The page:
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Yahoo to take on Microsoft in desktop search

It's war

Yahoo is hoping to leapfrog Microsoft by releasing a tool that allows users to quickly and easily search for information on their PCs as well as in their personal files stored at Yahoo's online services, a source familiar with the plan said yesterday.

Microsoft previewed an upcoming desktop search application last week at an event for financial analysts at its Redmond, Washington, headquarters. The tool builds an index of content on a user's computer and makes it searchable. Relevant links from the internet, along with advertisements, are displayed in a pane on the right side of the screen.

Yahoo is developing a similar tool but plans to take its capabilities a step further, according to a person familiar with the plan. In addition to letting users search their local mail and hard drive, Yahoo's tool will extend the search to include personal files stored at its online services, such as email, calendar, and picture hosting, the person said.

Among the key benefits of such tools is that users should be able to search through files on their desktops much faster and more thoroughly than they can with the search feature currently in Windows. "The search available in most operating systems is impoverished," said Matthew Berk, an independent analyst based in New York.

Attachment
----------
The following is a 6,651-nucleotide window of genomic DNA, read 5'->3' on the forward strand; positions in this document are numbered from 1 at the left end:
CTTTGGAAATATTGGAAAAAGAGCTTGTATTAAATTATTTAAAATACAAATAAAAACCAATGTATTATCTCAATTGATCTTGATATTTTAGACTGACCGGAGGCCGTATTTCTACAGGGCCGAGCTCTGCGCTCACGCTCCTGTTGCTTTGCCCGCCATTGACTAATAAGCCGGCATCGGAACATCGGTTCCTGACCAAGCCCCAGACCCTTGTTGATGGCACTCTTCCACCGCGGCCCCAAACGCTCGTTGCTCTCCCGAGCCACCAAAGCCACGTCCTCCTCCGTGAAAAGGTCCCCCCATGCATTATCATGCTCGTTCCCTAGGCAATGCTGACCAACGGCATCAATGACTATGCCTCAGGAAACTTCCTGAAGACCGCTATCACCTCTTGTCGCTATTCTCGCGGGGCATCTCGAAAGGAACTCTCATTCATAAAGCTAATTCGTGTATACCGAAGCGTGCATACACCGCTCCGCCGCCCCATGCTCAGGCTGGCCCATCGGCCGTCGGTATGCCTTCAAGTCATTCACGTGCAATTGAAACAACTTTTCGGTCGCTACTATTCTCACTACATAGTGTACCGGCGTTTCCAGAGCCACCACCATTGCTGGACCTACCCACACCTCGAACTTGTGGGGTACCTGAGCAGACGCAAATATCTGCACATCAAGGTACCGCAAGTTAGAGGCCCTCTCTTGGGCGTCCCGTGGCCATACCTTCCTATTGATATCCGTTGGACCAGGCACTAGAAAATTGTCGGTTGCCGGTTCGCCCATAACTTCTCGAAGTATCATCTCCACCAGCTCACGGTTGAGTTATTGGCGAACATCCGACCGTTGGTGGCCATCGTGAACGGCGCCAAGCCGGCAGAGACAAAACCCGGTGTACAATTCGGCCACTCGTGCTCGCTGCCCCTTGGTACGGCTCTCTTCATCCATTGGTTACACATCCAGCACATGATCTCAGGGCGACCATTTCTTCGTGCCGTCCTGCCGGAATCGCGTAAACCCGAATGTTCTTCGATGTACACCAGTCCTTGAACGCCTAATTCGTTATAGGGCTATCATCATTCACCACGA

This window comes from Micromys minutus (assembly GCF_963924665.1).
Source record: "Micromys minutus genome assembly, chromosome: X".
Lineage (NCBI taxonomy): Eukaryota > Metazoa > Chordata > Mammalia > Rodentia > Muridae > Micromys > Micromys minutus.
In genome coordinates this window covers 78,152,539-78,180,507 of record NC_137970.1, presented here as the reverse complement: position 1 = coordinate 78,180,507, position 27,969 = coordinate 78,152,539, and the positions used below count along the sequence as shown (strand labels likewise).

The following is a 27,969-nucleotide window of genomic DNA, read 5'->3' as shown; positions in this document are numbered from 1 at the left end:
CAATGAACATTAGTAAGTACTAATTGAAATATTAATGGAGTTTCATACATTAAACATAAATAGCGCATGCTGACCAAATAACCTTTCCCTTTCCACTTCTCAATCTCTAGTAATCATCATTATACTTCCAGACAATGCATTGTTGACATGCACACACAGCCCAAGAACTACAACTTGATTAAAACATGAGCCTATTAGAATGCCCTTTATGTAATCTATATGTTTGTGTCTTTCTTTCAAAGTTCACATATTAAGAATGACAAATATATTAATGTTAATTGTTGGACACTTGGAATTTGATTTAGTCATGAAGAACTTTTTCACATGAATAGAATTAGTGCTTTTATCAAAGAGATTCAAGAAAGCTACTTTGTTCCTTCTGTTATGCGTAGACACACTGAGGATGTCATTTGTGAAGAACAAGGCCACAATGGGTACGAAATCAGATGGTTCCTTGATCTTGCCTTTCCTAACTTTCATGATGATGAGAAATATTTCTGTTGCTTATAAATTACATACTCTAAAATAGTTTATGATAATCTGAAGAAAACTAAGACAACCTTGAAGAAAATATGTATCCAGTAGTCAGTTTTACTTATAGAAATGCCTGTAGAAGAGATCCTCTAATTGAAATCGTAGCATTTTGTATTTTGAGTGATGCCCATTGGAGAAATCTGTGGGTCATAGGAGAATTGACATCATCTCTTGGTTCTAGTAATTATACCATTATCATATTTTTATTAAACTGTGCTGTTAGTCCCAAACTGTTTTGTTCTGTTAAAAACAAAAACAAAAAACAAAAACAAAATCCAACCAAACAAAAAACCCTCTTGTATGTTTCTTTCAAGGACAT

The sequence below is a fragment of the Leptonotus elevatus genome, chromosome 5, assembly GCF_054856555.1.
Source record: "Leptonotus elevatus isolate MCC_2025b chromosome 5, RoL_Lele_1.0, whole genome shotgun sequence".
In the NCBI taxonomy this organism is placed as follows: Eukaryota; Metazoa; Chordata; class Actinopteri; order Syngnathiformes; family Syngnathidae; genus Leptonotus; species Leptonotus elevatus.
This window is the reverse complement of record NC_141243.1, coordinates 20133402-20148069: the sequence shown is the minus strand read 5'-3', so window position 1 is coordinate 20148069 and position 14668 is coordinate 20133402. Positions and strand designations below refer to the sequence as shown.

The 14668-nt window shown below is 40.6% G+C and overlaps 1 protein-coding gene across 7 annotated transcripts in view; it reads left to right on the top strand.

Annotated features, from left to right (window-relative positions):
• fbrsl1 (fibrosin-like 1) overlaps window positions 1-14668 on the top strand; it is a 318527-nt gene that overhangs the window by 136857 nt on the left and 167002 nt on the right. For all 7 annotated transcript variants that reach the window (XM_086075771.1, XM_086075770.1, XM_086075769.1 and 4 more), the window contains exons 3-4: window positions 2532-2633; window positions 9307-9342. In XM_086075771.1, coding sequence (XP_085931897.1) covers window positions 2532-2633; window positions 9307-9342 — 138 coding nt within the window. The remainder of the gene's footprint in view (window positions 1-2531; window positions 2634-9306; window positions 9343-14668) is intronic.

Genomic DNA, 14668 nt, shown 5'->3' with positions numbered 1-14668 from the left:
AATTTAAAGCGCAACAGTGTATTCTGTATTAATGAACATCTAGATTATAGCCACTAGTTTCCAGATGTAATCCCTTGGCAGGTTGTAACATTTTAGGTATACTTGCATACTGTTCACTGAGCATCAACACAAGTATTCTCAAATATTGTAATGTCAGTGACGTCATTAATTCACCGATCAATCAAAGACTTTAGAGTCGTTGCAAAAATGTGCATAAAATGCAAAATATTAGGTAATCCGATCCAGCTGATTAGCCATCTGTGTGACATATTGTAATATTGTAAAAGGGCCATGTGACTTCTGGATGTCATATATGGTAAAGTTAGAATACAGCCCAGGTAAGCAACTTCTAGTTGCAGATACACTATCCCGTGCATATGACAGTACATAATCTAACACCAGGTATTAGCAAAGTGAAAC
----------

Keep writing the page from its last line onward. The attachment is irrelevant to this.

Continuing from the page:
Microsoft did not provide a release date for its desktop search application last week, but on Wednesday, MSN Product Manager Justin Osmer said the tool would be out in the first half of 2005. A new version of its MSN Web search engine is due out at about the same time, he said.

Yahoo officials declined to comment on any plans for a desktop search tool, but Jeff Weiner, Yahoo senior vice president for search and marketplace, said users should "stay tuned."

Microsoft and Yahoo aren't the only companies focussed on searching the desktop. Lycos released its HotBot Desktop tool earlier this year, and Ask Jeeves acquired a desktop search technology in June from Tukaroo. Google is also rumoured to be working on a product.

Additionally, a host of third parties provide tools. One of those, Lookout Software was recently acquired by Microsoft.

The interest in desktop search is not surprising, said industry analyst Berk. "Operators of web search want to get on the desktop because it gives them more opportunity to display ads," he said. "The more you get consumers to search through your technology or service, the greater your opportunity to drive revenue."


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